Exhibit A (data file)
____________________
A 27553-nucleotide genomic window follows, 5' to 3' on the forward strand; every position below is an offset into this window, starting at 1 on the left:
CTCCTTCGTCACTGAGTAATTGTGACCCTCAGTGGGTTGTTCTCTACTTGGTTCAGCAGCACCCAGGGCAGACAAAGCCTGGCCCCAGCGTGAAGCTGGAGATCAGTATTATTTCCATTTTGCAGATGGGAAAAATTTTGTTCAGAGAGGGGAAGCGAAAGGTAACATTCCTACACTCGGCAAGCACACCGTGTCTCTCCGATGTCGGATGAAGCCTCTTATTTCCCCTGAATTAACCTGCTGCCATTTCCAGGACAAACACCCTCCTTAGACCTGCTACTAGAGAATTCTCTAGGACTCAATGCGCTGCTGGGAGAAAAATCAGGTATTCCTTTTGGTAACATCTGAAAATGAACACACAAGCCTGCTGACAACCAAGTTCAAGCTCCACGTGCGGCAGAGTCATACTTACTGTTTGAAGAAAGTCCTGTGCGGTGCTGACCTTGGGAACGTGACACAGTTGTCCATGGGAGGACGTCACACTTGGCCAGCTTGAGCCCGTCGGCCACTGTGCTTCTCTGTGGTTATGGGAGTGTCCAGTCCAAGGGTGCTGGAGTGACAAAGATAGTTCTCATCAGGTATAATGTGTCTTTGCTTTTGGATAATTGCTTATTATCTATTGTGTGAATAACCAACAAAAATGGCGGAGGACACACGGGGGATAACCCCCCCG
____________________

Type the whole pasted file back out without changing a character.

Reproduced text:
A 27553-nucleotide genomic window follows, 5' to 3' on the forward strand; every position below is an offset into this window, starting at 1 on the left:
CTCCTTCGTCACTGAGTAATTGTGACCCTCAGTGGGTTGTTCTCTACTTGGTTCAGCAGCACCCAGGGCAGACAAAGCCTGGCCCCAGCGTGAAGCTGGAGATCAGTATTATTTCCATTTTGCAGATGGGAAAAATTTTGTTCAGAGAGGGGAAGCGAAAGGTAACATTCCTACACTCGGCAAGCACACCGTGTCTCTCCGATGTCGGATGAAGCCTCTTATTTCCCCTGAATTAACCTGCTGCCATTTCCAGGACAAACACCCTCCTTAGACCTGCTACTAGAGAATTCTCTAGGACTCAATGCGCTGCTGGGAGAAAAATCAGGTATTCCTTTTGGTAACATCTGAAAATGAACACACAAGCCTGCTGACAACCAAGTTCAAGCTCCACGTGCGGCAGAGTCATACTTACTGTTTGAAGAAAGTCCTGTGCGGTGCTGACCTTGGGAACGTGACACAGTTGTCCATGGGAGGACGTCACACTTGGCCAGCTTGAGCCCGTCGGCCACTGTGCTTCTCTGTGGTTATGGGAGTGTCCAGTCCAAGGGTGCTGGAGTGACAAAGATAGTTCTCATCAGGTATAATGTGTCTTTGCTTTTGGATAATTGCTTATTATCTATTGTGTGAATAACCAACAAAAATGGCGGAGGACACACGGGGGATAACCCCCCCG